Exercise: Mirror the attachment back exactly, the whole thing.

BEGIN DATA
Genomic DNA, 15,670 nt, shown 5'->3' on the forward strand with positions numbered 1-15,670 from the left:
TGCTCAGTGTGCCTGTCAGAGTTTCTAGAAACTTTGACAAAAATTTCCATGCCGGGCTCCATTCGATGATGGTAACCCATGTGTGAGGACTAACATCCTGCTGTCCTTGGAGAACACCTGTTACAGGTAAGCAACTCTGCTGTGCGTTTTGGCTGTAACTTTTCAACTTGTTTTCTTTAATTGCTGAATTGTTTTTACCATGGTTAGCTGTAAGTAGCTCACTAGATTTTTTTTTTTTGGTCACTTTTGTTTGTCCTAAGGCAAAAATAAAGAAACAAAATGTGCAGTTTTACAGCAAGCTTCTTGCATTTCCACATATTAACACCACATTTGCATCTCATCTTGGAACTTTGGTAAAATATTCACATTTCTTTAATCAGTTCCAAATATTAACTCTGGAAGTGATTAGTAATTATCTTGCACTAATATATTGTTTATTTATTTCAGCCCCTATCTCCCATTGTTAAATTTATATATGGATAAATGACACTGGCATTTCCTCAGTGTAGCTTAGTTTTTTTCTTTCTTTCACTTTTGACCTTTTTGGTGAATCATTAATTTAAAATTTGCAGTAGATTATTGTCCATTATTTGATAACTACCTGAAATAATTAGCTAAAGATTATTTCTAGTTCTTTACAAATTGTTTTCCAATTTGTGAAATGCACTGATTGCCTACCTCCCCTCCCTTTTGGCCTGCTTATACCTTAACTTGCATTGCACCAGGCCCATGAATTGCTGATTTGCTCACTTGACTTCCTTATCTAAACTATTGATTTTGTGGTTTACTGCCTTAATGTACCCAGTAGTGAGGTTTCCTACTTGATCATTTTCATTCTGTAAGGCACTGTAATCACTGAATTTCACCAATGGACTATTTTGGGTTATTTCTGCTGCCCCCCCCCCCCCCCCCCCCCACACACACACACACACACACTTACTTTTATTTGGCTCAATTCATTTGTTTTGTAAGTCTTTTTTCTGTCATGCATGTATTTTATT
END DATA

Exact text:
Genomic DNA, 15,670 nt, shown 5'->3' on the forward strand with positions numbered 1-15,670 from the left:
TGCTCAGTGTGCCTGTCAGAGTTTCTAGAAACTTTGACAAAAATTTCCATGCCGGGCTCCATTCGATGATGGTAACCCATGTGTGAGGACTAACATCCTGCTGTCCTTGGAGAACACCTGTTACAGGTAAGCAACTCTGCTGTGCGTTTTGGCTGTAACTTTTCAACTTGTTTTCTTTAATTGCTGAATTGTTTTTACCATGGTTAGCTGTAAGTAGCTCACTAGATTTTTTTTTTTTGGTCACTTTTGTTTGTCCTAAGGCAAAAATAAAGAAACAAAATGTGCAGTTTTACAGCAAGCTTCTTGCATTTCCACATATTAACACCACATTTGCATCTCATCTTGGAACTTTGGTAAAATATTCACATTTCTTTAATCAGTTCCAAATATTAACTCTGGAAGTGATTAGTAATTATCTTGCACTAATATATTGTTTATTTATTTCAGCCCCTATCTCCCATTGTTAAATTTATATATGGATAAATGACACTGGCATTTCCTCAGTGTAGCTTAGTTTTTTTCTTTCTTTCACTTTTGACCTTTTTGGTGAATCATTAATTTAAAATTTGCAGTAGATTATTGTCCATTATTTGATAACTACCTGAAATAATTAGCTAAAGATTATTTCTAGTTCTTTACAAATTGTTTTCCAATTTGTGAAATGCACTGATTGCCTACCTCCCCTCCCTTTTGGCCTGCTTATACCTTAACTTGCATTGCACCAGGCCCATGAATTGCTGATTTGCTCACTTGACTTCCTTATCTAAACTATTGATTTTGTGGTTTACTGCCTTAATGTACCCAGTAGTGAGGTTTCCTACTTGATCATTTTCATTCTGTAAGGCACTGTAATCACTGAATTTCACCAATGGACTATTTTGGGTTATTTCTGCTGCCCCCCCCCCCCCCCCCCCCCACACACACACACACACACACTTACTTTTATTTGGCTCAATTCATTTGTTTTGTAAGTCTTTTTTCTGTCATGCATGTATTTTATT